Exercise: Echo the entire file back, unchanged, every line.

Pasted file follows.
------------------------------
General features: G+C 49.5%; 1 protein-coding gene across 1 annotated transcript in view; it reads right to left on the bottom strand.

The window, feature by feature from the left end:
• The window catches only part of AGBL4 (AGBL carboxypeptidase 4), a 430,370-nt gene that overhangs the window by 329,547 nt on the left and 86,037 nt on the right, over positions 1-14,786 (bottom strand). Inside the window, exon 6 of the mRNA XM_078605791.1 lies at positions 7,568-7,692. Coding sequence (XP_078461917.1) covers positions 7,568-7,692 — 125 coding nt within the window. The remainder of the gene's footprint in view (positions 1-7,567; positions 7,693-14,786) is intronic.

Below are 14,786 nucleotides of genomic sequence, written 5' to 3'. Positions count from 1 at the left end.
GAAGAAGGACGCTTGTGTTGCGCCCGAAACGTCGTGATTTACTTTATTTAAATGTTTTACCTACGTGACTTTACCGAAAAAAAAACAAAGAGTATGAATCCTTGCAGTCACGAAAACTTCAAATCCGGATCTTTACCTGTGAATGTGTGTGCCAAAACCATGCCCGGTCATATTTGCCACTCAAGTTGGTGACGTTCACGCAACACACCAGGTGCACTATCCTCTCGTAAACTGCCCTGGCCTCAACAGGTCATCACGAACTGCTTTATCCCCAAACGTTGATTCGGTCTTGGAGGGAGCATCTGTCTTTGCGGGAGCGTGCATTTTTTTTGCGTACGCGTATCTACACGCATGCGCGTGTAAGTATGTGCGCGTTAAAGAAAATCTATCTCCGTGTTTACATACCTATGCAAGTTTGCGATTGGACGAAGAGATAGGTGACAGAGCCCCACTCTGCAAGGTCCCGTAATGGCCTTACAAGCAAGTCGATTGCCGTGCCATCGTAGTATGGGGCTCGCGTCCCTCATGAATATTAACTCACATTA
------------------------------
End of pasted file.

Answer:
General features: G+C 49.5%; 1 protein-coding gene across 1 annotated transcript in view; it reads right to left on the bottom strand.

The window, feature by feature from the left end:
• The window catches only part of AGBL4 (AGBL carboxypeptidase 4), a 430,370-nt gene that overhangs the window by 329,547 nt on the left and 86,037 nt on the right, over positions 1-14,786 (bottom strand). Inside the window, exon 6 of the mRNA XM_078605791.1 lies at positions 7,568-7,692. Coding sequence (XP_078461917.1) covers positions 7,568-7,692 — 125 coding nt within the window. The remainder of the gene's footprint in view (positions 1-7,567; positions 7,693-14,786) is intronic.

Below are 14,786 nucleotides of genomic sequence, written 5' to 3'. Positions count from 1 at the left end.
GAAGAAGGACGCTTGTGTTGCGCCCGAAACGTCGTGATTTACTTTATTTAAATGTTTTACCTACGTGACTTTACCGAAAAAAAAACAAAGAGTATGAATCCTTGCAGTCACGAAAACTTCAAATCCGGATCTTTACCTGTGAATGTGTGTGCCAAAACCATGCCCGGTCATATTTGCCACTCAAGTTGGTGACGTTCACGCAACACACCAGGTGCACTATCCTCTCGTAAACTGCCCTGGCCTCAACAGGTCATCACGAACTGCTTTATCCCCAAACGTTGATTCGGTCTTGGAGGGAGCATCTGTCTTTGCGGGAGCGTGCATTTTTTTTGCGTACGCGTATCTACACGCATGCGCGTGTAAGTATGTGCGCGTTAAAGAAAATCTATCTCCGTGTTTACATACCTATGCAAGTTTGCGATTGGACGAAGAGATAGGTGACAGAGCCCCACTCTGCAAGGTCCCGTAATGGCCTTACAAGCAAGTCGATTGCCGTGCCATCGTAGTATGGGGCTCGCGTCCCTCATGAATATTAACTCACATTA